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A matter of taste: Rolls-Royce vs Maybach vs Bentley - Page 3

post #31 of 47
The Rolls, Maybach and Bentley are in fact just kitsch status symbols. The Bugatti is an aesthete's luxury toy first and foremost. For getting around comfortably and tastefully, just give me a VW Phaeton, a Citroen C6, or a Lancia Thesis--and a good driver. Even Audis are just middle class tacky trophies these days.
post #32 of 47
How would a Rolls look in a matte finish?
post #33 of 47
Quote:
Originally Posted by johnapril View Post
How would a Rolls look in a matte finish?
I don't think it would help its appearance at all. Someone in Indy has a black Ferrari with a matte finish, and it looks okay on that car though.
post #34 of 47
Thread Starter 
Quote:
Originally Posted by radicaldog View Post
The Rolls, Maybach and Bentley are in fact just kitsch status symbols. The Bugatti is an aesthete's luxury toy first and foremost. For getting around comfortably and tastefully, just give me a VW Phaeton, a Citroen C6, or a Lancia Thesis--and a good driver. Even Audis are just middle class tacky trophies these days.
Yeah, I guess most post-war Rolls-Royces have verged on kitsch -- but hey, they are great fun to ride in. So if they are kitsch, at least it's in a good way. That Lancia, on the other hand, is just plain tacky kitsch. The Citroen is interesting. The Phaeton is a very nice car but not at all inspiring. Overall, I think trying so hard to be under-stated is no more noble than being blatantly showy. If what you want is a comfortable ride and something that makes a suitable impression, then a Mercedes S class is probably the exemplar -- but it will never give you much sense of occasion.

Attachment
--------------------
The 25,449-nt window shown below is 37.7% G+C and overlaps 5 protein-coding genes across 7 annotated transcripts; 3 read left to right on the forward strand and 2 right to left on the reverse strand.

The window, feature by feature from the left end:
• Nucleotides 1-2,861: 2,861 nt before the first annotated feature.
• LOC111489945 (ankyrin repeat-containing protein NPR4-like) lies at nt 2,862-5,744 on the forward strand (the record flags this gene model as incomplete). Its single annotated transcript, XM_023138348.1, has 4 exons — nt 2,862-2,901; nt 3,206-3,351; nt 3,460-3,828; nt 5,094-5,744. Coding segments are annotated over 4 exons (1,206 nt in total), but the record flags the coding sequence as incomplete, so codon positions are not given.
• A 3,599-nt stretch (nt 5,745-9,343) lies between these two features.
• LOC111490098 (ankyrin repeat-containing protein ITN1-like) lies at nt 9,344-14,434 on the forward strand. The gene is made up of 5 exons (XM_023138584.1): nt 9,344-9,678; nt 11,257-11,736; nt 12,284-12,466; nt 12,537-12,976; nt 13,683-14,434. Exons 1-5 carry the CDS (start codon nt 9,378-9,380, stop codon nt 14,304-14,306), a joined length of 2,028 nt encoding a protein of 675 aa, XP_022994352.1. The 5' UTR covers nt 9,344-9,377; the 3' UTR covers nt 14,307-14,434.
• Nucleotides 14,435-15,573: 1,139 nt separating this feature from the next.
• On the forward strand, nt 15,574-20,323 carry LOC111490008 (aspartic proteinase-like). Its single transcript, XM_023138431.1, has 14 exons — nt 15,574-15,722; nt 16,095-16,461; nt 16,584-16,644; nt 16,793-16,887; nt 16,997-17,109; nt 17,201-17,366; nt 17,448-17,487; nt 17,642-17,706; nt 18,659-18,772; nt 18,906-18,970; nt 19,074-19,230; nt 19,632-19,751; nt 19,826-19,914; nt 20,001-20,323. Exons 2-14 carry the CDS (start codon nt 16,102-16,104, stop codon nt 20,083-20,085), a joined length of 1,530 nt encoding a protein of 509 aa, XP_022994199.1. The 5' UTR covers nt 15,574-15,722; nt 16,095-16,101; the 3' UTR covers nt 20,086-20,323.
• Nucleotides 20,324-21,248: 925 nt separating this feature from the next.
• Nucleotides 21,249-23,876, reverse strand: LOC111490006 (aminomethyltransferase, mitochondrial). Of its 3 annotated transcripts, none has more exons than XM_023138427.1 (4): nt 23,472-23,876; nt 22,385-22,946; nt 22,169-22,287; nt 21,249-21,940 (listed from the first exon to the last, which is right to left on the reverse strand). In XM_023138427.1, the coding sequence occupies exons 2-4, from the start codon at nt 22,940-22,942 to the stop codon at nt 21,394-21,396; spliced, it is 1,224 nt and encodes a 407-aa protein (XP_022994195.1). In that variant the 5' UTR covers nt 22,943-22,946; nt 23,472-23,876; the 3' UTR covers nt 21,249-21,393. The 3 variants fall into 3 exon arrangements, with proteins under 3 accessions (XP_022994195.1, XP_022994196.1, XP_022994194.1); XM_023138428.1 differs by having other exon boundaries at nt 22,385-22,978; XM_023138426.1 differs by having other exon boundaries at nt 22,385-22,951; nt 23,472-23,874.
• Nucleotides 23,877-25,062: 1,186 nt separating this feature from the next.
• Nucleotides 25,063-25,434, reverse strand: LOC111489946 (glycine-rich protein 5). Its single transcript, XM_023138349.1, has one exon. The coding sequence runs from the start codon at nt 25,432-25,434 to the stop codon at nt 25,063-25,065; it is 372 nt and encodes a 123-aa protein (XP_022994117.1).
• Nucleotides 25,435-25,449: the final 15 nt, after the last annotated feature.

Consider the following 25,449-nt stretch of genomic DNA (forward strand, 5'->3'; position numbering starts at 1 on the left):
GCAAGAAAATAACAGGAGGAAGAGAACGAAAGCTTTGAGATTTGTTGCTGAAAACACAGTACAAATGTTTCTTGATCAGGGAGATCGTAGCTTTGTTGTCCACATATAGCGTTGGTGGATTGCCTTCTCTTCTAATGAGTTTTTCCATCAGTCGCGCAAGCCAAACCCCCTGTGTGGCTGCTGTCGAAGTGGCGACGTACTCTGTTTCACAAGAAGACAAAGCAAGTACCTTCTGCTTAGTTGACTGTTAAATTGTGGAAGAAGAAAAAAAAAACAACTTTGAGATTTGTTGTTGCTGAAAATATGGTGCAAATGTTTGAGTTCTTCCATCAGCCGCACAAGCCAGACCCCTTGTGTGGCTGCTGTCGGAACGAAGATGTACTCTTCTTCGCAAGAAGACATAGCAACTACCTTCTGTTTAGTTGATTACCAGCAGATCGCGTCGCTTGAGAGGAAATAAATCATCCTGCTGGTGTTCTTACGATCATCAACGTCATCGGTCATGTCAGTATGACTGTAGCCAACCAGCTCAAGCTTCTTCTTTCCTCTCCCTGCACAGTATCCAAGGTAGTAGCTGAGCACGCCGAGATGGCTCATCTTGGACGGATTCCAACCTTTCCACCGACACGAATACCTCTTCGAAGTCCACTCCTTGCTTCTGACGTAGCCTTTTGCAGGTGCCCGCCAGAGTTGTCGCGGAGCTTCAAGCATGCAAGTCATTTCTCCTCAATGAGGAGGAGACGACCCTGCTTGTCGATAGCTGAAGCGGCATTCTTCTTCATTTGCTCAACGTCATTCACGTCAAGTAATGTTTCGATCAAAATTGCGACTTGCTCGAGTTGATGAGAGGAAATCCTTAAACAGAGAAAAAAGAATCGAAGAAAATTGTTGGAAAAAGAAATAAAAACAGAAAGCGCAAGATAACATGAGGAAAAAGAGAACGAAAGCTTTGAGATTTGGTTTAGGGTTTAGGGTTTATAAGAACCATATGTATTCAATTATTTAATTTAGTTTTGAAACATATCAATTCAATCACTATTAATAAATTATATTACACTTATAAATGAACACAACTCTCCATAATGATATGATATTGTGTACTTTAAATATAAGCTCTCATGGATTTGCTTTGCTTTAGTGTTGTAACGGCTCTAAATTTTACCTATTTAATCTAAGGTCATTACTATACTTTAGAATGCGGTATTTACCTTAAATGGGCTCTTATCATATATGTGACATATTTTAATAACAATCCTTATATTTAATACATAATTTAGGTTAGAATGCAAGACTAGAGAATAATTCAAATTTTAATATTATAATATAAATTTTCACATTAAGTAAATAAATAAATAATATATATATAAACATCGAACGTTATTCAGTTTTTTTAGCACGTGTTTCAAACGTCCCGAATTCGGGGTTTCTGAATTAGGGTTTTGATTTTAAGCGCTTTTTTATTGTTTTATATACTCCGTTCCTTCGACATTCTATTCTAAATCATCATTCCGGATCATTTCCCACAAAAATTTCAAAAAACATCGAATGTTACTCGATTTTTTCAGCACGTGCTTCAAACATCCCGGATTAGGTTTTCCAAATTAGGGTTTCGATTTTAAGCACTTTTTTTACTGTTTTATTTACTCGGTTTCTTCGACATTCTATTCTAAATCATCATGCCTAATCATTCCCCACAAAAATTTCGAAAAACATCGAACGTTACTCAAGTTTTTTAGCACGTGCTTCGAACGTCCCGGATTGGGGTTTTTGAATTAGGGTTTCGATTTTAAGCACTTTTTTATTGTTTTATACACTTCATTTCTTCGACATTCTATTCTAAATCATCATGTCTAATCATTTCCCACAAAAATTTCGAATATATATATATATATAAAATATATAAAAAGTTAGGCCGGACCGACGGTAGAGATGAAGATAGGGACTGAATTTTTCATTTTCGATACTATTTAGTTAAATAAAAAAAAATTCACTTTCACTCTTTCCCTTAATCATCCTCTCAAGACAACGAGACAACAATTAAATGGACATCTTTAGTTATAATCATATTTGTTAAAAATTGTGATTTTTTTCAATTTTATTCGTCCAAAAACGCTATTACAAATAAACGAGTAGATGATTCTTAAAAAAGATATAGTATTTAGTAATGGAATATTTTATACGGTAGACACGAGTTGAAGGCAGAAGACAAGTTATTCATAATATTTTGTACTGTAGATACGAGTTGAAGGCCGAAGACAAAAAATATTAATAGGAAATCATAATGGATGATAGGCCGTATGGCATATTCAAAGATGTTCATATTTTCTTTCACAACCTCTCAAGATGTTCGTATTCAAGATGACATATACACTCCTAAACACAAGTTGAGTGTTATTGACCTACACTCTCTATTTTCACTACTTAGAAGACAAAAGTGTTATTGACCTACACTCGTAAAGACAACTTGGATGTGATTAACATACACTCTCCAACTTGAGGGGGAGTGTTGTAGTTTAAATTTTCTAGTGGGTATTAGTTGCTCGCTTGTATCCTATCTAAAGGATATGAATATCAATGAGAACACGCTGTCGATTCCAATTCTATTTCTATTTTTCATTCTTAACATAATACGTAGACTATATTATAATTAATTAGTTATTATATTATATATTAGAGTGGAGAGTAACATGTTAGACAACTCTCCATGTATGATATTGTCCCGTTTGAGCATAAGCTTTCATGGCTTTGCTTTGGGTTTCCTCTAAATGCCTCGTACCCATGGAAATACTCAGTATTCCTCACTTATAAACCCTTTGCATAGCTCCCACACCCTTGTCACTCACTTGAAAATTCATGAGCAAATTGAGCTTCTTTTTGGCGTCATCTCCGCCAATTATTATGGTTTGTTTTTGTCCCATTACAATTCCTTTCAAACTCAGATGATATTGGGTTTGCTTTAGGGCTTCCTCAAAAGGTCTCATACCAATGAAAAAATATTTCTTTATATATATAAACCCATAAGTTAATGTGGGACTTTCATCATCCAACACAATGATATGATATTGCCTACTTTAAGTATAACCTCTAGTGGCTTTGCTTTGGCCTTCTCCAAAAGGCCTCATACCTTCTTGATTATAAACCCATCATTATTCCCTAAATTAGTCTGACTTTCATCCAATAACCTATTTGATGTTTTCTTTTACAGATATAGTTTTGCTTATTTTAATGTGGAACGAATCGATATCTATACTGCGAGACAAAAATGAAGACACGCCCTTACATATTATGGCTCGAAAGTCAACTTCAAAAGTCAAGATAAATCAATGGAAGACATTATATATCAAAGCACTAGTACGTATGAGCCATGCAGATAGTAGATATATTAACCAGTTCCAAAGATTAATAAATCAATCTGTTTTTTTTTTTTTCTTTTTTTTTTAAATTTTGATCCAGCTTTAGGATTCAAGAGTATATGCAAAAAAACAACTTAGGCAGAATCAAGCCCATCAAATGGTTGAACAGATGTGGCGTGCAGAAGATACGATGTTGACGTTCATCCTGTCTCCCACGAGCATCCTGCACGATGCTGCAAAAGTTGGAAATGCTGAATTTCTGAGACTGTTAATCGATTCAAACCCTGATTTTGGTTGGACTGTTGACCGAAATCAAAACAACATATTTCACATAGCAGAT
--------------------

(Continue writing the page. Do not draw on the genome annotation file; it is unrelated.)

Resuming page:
post #35 of 47
Quote:
Originally Posted by hypersonic View Post
Bentley Mulsanne
Yes. The one in the background, please. I need the sunroof.
post #36 of 47
Cannot imagine spending phaeton money on such a dull car just so I can be anti-showy. It's like the hipster version of car buying. "I am so fucking rich but no one knows and I am so cool for hiding it so well."


Hell I have never seen a phaeton. Let me rephrase that, I have never noticed a phaeton since it looks so incredibly dull. When the world of gattica finally takes over that's what everyone will drive and it will be available in 10 shades of gray.

Not saying everyone should drive a bright orange lambo but geez you can have a little fun in life.

Well I am off to a whine a cheese event. Think I will take the loud obnoxious bright yellow sports car just to be a dick.
post #37 of 47